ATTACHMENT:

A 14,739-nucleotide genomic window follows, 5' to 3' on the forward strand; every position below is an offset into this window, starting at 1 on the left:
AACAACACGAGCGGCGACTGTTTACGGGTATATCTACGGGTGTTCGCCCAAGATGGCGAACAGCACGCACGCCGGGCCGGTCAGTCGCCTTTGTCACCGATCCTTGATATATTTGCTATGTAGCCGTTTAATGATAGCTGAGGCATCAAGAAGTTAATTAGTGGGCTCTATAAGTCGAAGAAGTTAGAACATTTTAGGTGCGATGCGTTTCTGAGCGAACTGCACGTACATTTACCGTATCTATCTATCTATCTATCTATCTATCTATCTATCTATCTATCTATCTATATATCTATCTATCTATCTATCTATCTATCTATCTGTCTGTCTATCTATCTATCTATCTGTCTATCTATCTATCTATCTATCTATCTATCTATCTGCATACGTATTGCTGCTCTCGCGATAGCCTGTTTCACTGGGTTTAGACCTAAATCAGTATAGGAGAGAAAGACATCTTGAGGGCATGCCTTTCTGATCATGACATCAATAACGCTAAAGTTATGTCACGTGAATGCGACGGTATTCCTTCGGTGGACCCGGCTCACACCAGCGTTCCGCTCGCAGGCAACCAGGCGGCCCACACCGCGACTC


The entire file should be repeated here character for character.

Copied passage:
A 14,739-nucleotide genomic window follows, 5' to 3' on the forward strand; every position below is an offset into this window, starting at 1 on the left:
AACAACACGAGCGGCGACTGTTTACGGGTATATCTACGGGTGTTCGCCCAAGATGGCGAACAGCACGCACGCCGGGCCGGTCAGTCGCCTTTGTCACCGATCCTTGATATATTTGCTATGTAGCCGTTTAATGATAGCTGAGGCATCAAGAAGTTAATTAGTGGGCTCTATAAGTCGAAGAAGTTAGAACATTTTAGGTGCGATGCGTTTCTGAGCGAACTGCACGTACATTTACCGTATCTATCTATCTATCTATCTATCTATCTATCTATCTATCTATCTATCTATATATCTATCTATCTATCTATCTATCTATCTATCTGTCTGTCTATCTATCTATCTATCTGTCTATCTATCTATCTATCTATCTATCTATCTATCTGCATACGTATTGCTGCTCTCGCGATAGCCTGTTTCACTGGGTTTAGACCTAAATCAGTATAGGAGAGAAAGACATCTTGAGGGCATGCCTTTCTGATCATGACATCAATAACGCTAAAGTTATGTCACGTGAATGCGACGGTATTCCTTCGGTGGACCCGGCTCACACCAGCGTTCCGCTCGCAGGCAACCAGGCGGCCCACACCGCGACTC